Tough road ahead for guns-on-campus effort
Republican leaders in the Legislature gave business officials a reason to cheer recently with their vow to put a proposed campus carry bill on ice. Oklahoma’s college and university presidents had to love the news, too.
Higher education officials have spent the past several years combating these efforts, which are introduced almost every session. Some years have taken more work than others to convince lawmakers to reject the plan. This would appear to be one where higher ed won’t have to sweat as much.
“As long as I’m floor leader, we will not have the guns on campus bill hit the floor of the Oklahoma House of Representatives,” Rep. Jon Echols, R-Oklahoma City, told the Greater Oklahoma City Chamber last week.
The proposed legislation is Senate Bill 1567 by Sen. Nathan Dahm, R-Broken Arrow. It would let anyone with a valid handgun license carry a concealed handgun on the campus of a college, university or CareerTech. Schools would be allowed to prohibit handguns at campus events where tickets are sold, such as ball games or theater productions.
Just last year, the Legislature approved “constitutional carry,” which allows most Oklahomans 21 and older to carry guns without a license. Senate President Pro Tem Greg Treat, R-Oklahoma City, told the chamber that bill faced some hurdles because of worries it would apply to college campuses.
“I envision people filing those bills to do that,” Treat said. “I do not envision that getting all the way through the process to the governor’s desk.”
As noted, SB 1567 would apply to licensed carriers, although that doesn’t make it any more palatable to college officials, who fear that such a policy would make campuses more dangerous, not less.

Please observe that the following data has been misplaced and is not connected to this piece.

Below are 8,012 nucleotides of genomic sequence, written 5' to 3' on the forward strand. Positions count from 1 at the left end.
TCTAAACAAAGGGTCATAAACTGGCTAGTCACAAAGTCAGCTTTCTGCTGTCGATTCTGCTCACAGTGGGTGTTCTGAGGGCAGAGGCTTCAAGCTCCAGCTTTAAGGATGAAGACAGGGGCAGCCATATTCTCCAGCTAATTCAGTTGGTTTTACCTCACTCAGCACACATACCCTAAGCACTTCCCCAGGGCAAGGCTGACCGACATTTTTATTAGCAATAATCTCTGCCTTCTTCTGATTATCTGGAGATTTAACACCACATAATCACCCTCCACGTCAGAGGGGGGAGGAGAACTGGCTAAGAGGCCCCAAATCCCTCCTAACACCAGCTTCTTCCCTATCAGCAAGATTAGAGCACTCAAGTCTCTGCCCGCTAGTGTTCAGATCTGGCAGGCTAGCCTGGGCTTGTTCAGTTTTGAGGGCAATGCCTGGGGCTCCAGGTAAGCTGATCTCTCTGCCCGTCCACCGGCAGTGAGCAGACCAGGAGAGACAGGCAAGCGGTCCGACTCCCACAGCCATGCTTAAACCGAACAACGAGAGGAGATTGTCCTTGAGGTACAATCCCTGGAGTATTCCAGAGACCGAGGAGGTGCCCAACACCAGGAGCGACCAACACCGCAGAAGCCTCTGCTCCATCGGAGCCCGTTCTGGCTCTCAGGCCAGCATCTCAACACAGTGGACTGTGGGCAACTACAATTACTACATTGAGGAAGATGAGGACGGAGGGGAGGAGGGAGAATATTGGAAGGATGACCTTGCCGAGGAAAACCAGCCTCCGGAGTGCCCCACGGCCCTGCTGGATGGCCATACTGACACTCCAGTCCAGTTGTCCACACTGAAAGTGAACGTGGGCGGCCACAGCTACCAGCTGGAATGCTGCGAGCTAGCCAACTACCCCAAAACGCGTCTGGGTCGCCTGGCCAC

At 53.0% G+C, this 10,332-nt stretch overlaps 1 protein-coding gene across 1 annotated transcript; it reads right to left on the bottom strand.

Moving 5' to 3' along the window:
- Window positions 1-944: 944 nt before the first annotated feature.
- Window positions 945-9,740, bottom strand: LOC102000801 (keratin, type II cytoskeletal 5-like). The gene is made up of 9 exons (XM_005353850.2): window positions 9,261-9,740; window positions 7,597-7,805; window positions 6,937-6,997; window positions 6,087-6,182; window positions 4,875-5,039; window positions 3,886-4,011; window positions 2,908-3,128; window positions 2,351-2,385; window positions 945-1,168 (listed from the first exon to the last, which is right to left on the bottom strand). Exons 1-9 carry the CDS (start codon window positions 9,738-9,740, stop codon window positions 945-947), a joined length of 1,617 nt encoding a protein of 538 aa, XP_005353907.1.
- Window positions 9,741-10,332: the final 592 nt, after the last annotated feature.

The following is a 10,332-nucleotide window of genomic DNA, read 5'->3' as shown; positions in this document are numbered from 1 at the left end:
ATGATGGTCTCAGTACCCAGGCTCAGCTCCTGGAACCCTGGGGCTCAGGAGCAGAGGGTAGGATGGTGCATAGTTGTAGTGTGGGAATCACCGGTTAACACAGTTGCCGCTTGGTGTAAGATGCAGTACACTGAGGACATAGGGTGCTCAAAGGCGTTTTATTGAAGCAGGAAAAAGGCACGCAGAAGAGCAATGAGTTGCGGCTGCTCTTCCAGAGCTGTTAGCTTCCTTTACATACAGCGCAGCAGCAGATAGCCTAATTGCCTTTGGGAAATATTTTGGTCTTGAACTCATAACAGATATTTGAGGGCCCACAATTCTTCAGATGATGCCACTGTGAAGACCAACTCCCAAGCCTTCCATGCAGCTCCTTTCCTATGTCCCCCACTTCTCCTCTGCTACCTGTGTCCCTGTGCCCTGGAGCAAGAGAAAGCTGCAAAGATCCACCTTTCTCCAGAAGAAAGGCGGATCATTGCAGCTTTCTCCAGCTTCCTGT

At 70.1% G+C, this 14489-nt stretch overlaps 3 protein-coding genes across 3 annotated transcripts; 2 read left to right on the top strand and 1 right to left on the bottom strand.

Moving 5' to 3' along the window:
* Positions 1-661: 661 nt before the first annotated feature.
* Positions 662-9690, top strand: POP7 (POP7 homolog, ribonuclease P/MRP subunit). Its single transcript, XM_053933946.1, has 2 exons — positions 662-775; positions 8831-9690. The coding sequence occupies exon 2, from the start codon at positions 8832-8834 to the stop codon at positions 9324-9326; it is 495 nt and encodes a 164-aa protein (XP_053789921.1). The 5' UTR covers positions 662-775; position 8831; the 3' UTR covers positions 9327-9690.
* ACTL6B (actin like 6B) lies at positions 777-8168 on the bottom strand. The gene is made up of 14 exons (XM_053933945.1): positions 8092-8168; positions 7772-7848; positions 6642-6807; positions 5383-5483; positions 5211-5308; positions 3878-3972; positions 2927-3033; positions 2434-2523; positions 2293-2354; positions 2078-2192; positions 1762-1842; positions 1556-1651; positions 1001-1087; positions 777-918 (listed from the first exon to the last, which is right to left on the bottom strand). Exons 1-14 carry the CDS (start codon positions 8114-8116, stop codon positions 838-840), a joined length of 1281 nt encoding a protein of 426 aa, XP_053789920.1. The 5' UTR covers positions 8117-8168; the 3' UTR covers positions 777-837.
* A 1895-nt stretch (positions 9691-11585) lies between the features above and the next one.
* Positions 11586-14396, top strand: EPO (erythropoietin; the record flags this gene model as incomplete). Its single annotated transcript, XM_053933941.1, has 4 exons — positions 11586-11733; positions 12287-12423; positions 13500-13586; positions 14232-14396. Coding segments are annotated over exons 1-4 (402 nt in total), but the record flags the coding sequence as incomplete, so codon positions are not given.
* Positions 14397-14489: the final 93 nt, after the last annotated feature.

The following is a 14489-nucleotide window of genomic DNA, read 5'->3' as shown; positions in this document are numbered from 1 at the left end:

Oklahoma’s current policy, which allows each college president to give licensed gun owners permission to carry a weapon on campus, puts it in line with 22 other states, according to the National Conference of State Legislatures.
Sixteen states, including places such as Missouri, Nebraska, Louisiana and North Dakota — hardly bastions of anti-gun ban sentiment — ban carrying a concealed weapon on campus. Ten states have provisions for allowing the carry of concealed weapons on college campuses. They include neighboring Arkansas, Colorado, Kansas and Texas.
Backers of Oklahoma joining that list would point to those states and note that their policies haven’t led to a rash of incidents. It’s a reasonable argument.
On the other hand, Oklahoma’s higher education leaders can point to an argument Oklahoma State University President Burns Hargis made to legislators in 2014 when this issue was on the front burner.
“If we want to experiment with this idea,” Hargis said, “I recommend that we start right here in this Capitol.” Weapons weren't allowed in that building then, and still aren't.